Technical details aside, looking at an updated Tiguan from the outside, it’s clear Volkswagen has managed to create a design that is reflective of a baby Volkswagen Touareg. Which brings the Tiguan look in line with the company DNA. This means a new grille, headlights and taillights plus the introduction of daytime running lights (DRLs) to the model (LEDs are an option).
The front end is now more Audi-like while the rear lights are almost identical to the ones found on the Volkswagen Golf R.
Volkswagen has left the interior mostly unchanged, but has finally added Bluetooth telephone connectivity and audio streaming plus a media device interface. This allows you to simply pair your iPhone (or other smartphone) via Bluetooth so that it will not only integrate telephone calls, but also wirelessly stream your music to the Tiguan’s eight-speaker system. If that’s a little too complicated, you can always just plug it in via a USB cable.
The most interesting fact about the new Tiguan range is that there is no difference in features between the front-wheel drive 118TSI and 4MOTION 103TDI or 132TSI. Apart from four-wheel drive support and the lack of a DSG option on the base model, equipment levels are identical. This means you can literally save yourself a good $5000-7000 if you can drive manual and are in the majority of buyers who won’t ever take your Tiguan off road.
To unveil the updated Tiguan, Volkswagen brought the automotive media to Byron Bay, where we set off for a two-hour drive to the Riverhouse via a series of twisty mountain roads, highways and even a stint on dirt. The aim was to highlight the Tiguan’s all-round capabilities on rough and smooth surfaces.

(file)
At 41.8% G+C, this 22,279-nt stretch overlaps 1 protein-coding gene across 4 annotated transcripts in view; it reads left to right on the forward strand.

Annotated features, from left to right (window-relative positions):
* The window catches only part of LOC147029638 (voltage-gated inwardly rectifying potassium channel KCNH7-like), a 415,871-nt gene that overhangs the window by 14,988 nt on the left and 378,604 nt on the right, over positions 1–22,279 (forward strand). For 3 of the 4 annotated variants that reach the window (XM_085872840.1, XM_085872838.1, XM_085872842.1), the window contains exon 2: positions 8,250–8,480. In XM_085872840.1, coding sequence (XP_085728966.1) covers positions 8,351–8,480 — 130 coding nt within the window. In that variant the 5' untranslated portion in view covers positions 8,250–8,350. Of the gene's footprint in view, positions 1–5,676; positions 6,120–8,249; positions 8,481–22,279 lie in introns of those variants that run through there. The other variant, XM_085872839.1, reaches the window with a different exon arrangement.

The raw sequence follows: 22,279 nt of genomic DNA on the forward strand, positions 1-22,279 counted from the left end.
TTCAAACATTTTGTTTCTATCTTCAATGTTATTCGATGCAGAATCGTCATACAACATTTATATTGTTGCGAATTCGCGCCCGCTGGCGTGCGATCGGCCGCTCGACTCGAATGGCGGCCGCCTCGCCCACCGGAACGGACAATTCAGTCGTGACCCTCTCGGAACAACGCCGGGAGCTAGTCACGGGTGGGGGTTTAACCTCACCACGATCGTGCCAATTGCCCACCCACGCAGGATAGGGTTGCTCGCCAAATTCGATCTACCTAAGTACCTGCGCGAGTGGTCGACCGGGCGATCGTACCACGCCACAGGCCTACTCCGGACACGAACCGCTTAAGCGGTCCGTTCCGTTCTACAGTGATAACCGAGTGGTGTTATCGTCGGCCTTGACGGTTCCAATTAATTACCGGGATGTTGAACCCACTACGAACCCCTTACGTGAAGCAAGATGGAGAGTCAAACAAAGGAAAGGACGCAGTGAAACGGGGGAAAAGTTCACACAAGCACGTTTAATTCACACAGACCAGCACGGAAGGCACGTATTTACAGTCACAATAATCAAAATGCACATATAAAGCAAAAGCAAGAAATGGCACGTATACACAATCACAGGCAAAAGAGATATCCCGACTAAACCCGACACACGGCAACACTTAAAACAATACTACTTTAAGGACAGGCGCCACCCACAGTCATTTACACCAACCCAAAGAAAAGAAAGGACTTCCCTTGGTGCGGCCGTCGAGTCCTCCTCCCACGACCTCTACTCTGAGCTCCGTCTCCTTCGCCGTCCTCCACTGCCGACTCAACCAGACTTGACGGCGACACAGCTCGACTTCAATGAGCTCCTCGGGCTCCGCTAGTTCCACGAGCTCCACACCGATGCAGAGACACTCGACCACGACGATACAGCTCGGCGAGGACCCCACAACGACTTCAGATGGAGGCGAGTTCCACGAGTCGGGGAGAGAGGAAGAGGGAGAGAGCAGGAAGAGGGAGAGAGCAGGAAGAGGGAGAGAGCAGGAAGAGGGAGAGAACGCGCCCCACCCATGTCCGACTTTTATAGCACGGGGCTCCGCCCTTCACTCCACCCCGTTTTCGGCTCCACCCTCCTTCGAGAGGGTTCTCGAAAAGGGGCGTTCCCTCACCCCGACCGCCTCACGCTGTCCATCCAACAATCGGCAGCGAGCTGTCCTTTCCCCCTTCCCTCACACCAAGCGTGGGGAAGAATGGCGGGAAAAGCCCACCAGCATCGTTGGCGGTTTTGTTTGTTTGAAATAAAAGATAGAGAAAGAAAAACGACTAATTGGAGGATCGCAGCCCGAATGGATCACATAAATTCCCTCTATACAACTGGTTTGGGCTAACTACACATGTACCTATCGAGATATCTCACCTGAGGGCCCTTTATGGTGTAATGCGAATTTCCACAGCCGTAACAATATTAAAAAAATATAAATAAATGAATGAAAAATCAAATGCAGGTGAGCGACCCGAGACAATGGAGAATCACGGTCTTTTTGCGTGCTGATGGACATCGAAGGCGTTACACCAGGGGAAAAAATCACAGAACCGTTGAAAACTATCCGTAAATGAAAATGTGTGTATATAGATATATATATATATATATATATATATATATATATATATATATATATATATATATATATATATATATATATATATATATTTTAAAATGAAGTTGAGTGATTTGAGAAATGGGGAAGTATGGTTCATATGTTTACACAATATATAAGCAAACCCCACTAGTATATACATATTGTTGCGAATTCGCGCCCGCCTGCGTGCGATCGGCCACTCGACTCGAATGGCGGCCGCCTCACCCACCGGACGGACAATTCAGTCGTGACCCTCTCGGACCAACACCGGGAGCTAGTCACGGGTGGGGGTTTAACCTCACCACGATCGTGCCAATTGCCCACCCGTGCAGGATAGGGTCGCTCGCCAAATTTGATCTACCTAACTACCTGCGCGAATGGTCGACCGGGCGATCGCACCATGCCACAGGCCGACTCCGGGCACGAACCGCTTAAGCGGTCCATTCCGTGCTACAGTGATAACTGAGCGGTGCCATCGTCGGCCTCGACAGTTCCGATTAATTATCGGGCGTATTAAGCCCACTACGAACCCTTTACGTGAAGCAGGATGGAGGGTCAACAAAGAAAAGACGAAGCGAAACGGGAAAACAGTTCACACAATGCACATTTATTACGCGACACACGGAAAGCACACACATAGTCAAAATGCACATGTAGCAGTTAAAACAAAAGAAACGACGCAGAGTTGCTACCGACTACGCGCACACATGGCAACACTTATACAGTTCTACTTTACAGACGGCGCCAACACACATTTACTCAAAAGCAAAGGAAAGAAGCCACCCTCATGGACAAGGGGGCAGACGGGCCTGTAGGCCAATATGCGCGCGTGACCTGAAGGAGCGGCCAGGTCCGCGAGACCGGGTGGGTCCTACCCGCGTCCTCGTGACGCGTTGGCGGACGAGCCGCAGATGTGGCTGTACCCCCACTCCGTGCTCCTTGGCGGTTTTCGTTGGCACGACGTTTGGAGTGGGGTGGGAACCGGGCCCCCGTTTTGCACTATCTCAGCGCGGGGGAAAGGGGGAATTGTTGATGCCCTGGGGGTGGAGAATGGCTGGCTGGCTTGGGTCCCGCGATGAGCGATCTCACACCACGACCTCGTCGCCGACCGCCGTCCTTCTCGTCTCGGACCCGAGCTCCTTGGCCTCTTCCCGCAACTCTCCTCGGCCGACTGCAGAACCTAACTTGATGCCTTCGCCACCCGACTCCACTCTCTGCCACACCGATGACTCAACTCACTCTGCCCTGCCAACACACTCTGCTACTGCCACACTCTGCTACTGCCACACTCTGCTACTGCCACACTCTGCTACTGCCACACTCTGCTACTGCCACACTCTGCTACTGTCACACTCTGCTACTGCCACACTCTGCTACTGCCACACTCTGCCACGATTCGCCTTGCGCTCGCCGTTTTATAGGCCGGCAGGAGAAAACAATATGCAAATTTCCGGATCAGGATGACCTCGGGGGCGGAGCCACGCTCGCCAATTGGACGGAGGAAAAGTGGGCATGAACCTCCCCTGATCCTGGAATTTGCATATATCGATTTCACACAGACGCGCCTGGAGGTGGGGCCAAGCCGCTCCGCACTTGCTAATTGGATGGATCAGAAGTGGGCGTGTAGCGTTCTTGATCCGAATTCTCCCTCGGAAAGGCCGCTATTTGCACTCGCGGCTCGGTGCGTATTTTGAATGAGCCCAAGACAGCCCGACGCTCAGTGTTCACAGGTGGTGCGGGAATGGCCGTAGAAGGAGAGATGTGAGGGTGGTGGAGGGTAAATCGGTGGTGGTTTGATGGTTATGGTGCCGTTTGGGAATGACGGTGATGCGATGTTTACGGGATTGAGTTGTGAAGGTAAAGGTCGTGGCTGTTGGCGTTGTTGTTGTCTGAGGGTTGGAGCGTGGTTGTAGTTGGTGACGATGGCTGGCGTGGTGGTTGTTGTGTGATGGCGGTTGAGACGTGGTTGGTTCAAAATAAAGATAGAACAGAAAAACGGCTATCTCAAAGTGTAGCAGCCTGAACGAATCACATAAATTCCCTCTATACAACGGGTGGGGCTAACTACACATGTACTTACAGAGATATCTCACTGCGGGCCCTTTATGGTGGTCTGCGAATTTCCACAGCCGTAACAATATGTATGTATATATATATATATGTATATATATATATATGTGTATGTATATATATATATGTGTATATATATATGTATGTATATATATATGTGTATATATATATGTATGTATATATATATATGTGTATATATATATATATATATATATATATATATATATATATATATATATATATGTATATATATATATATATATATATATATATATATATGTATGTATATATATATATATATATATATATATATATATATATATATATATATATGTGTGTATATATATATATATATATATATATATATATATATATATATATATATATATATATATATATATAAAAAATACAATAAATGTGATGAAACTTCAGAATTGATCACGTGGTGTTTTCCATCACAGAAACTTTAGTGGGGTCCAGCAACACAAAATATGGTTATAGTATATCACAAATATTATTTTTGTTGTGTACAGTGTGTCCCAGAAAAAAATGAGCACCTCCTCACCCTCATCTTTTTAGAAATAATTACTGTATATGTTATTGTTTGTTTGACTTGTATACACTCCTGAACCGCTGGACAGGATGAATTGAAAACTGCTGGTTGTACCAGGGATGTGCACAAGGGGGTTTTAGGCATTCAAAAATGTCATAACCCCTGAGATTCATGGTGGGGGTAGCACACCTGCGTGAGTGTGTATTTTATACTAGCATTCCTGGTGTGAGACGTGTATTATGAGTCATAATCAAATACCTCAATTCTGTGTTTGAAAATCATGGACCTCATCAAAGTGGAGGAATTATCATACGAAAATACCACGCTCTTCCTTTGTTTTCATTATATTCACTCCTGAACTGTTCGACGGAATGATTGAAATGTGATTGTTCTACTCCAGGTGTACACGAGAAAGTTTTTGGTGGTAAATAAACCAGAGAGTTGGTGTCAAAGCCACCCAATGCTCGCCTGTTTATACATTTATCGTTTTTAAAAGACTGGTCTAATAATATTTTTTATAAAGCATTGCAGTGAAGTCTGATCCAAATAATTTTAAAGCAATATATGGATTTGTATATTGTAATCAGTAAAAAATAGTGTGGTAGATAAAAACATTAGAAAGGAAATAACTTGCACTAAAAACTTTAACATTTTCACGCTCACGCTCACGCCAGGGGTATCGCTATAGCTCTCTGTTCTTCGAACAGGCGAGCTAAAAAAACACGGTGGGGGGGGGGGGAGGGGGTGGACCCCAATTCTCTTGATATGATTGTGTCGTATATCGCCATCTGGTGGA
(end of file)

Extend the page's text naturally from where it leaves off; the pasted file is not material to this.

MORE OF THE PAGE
First impressions behind the wheel of a 132TSI Tiguan were pretty pleasant. Compared with the likes of a Subaru Forester or Hyundai ix35, the interior is certainly a classier place to be. The front seats are comfortable and there is great clear vision both front and rear.
Sit in the rear and you’ll realise there is plenty of room for four large adults, with the option of a fifth when necessary.
If interior ambience is important to you (and it should be, as that’s where you’re spending most of your time), Volkswagen offers a sunroof ($2000), satellite navigation ($2500 for 155TSI or $3000 for other variants) and leather upholstery as well as front sports seats with electric driver’s seat ($3500 for 155TSI or $4000 for other variants) as options.
If you really want to impress your friends, option in Park Assist 2 ($900 for 155TSI or $1400 for other variants), a system which will park your Tiguan for you. Seriously. It will do all the steering for you when reversing into 90-degree parking bays, as well as reversing into and driving out of parallel parking spaces. You just need to control the accelerator and brake pedal. Although the technology has been around for a number of years, it will still blow you away when it takes control and does a much better job of parking than you.
Around the twisty bends the 4MOTION Tiguan is well behaved with limited body roll even at high speed. There is a sense of confidence when pushed to its limits; it’s not as surefooted as a Subaru Forester but not far off. We found the electro-mechanical power-assisted rack & pinion steering a little jerky when pushed over uneven surfaces but in general it’s smooth and easy to drive.